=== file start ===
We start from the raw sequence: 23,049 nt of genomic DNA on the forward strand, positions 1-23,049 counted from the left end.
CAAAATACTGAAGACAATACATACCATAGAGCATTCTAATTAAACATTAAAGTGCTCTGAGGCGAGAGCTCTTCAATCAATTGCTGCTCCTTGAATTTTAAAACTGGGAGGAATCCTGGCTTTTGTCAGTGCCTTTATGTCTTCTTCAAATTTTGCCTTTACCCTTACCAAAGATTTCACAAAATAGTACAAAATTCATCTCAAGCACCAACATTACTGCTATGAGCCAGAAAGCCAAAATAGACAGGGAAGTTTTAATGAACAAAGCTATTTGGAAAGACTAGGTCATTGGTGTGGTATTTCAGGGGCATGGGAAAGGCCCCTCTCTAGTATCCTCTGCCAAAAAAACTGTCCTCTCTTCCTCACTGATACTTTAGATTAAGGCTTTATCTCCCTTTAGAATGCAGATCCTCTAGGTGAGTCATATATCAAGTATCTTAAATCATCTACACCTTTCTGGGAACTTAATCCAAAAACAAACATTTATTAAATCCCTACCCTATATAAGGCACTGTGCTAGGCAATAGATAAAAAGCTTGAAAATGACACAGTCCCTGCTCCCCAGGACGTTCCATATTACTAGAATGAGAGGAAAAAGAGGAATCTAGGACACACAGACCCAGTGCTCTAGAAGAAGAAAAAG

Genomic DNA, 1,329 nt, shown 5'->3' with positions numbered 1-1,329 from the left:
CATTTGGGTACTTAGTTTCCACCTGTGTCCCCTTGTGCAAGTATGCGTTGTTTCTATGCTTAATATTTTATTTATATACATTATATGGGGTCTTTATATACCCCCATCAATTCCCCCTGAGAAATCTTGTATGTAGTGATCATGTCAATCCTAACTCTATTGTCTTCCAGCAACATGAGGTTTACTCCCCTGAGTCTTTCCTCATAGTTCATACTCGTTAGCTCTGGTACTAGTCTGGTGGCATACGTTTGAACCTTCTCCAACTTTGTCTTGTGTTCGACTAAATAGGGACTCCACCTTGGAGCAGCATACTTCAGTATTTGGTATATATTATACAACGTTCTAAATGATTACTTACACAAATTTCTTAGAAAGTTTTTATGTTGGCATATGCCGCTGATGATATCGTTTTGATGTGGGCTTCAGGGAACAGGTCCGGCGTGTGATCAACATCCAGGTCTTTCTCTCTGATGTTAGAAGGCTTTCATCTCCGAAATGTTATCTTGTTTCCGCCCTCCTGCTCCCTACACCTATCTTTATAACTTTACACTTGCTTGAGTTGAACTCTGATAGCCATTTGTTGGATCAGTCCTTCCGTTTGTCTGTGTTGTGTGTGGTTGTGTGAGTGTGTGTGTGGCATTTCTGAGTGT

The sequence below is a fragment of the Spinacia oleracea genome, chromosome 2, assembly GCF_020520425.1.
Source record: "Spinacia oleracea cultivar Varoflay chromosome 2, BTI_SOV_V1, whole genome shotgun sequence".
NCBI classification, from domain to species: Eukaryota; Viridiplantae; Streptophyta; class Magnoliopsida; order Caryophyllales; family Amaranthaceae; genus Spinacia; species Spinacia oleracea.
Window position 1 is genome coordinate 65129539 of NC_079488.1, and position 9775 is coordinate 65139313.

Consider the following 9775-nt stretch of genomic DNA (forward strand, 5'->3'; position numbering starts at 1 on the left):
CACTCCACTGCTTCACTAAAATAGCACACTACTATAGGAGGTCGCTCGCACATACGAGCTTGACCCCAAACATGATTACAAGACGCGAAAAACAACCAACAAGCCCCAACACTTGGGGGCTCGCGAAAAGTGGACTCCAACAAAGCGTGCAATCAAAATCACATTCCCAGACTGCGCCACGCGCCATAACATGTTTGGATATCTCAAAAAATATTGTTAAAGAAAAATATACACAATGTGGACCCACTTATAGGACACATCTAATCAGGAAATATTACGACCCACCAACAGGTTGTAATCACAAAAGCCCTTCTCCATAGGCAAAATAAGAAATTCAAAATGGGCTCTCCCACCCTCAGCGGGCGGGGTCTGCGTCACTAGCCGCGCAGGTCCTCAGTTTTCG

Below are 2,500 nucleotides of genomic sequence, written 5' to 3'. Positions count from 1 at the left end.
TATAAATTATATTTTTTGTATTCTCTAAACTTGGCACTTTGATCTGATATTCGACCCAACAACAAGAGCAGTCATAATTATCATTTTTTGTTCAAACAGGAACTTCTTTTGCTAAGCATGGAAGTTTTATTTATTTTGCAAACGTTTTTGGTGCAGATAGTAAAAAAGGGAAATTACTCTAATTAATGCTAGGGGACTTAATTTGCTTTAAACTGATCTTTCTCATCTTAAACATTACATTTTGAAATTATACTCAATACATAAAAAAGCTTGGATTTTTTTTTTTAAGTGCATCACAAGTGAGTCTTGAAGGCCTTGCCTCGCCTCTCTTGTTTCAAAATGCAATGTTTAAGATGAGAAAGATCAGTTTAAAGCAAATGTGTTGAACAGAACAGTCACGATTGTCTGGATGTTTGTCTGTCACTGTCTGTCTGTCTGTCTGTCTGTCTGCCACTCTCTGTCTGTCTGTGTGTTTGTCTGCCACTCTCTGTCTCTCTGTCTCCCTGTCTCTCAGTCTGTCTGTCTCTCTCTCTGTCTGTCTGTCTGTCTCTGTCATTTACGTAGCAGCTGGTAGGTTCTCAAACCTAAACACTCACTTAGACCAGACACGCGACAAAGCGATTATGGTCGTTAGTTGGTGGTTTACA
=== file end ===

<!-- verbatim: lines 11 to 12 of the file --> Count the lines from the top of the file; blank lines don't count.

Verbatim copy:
Below are 2,500 nucleotides of genomic sequence, written 5' to 3'. Positions count from 1 at the left end.
TATAAATTATATTTTTTGTATTCTCTAAACTTGGCACTTTGATCTGATATTCGACCCAACAACAAGAGCAGTCATAATTATCATTTTTTGTTCAAACAGGAACTTCTTTTGCTAAGCATGGAAGTTTTATTTATTTTGCAAACGTTTTTGGTGCAGATAGTAAAAAAGGGAAATTACTCTAATTAATGCTAGGGGACTTAATTTGCTTTAAACTGATCTTTCTCATCTTAAACATTACATTTTGAAATTATACTCAATACATAAAAAAGCTTGGATTTTTTTTTTTAAGTGCATCACAAGTGAGTCTTGAAGGCCTTGCCTCGCCTCTCTTGTTTCAAAATGCAATGTTTAAGATGAGAAAGATCAGTTTAAAGCAAATGTGTTGAACAGAACAGTCACGATTGTCTGGATGTTTGTCTGTCACTGTCTGTCTGTCTGTCTGTCTGTCTGCCACTCTCTGTCTGTCTGTGTGTTTGTCTGCCACTCTCTGTCTCTCTGTCTCCCTGTCTCTCAGTCTGTCTGTCTCTCTCTCTGTCTGTCTGTCTGTCTCTGTCATTTACGTAGCAGCTGGTAGGTTCTCAAACCTAAACACTCACTTAGACCAGACACGCGACAAAGCGATTATGGTCGTTAGTTGGTGGTTTACA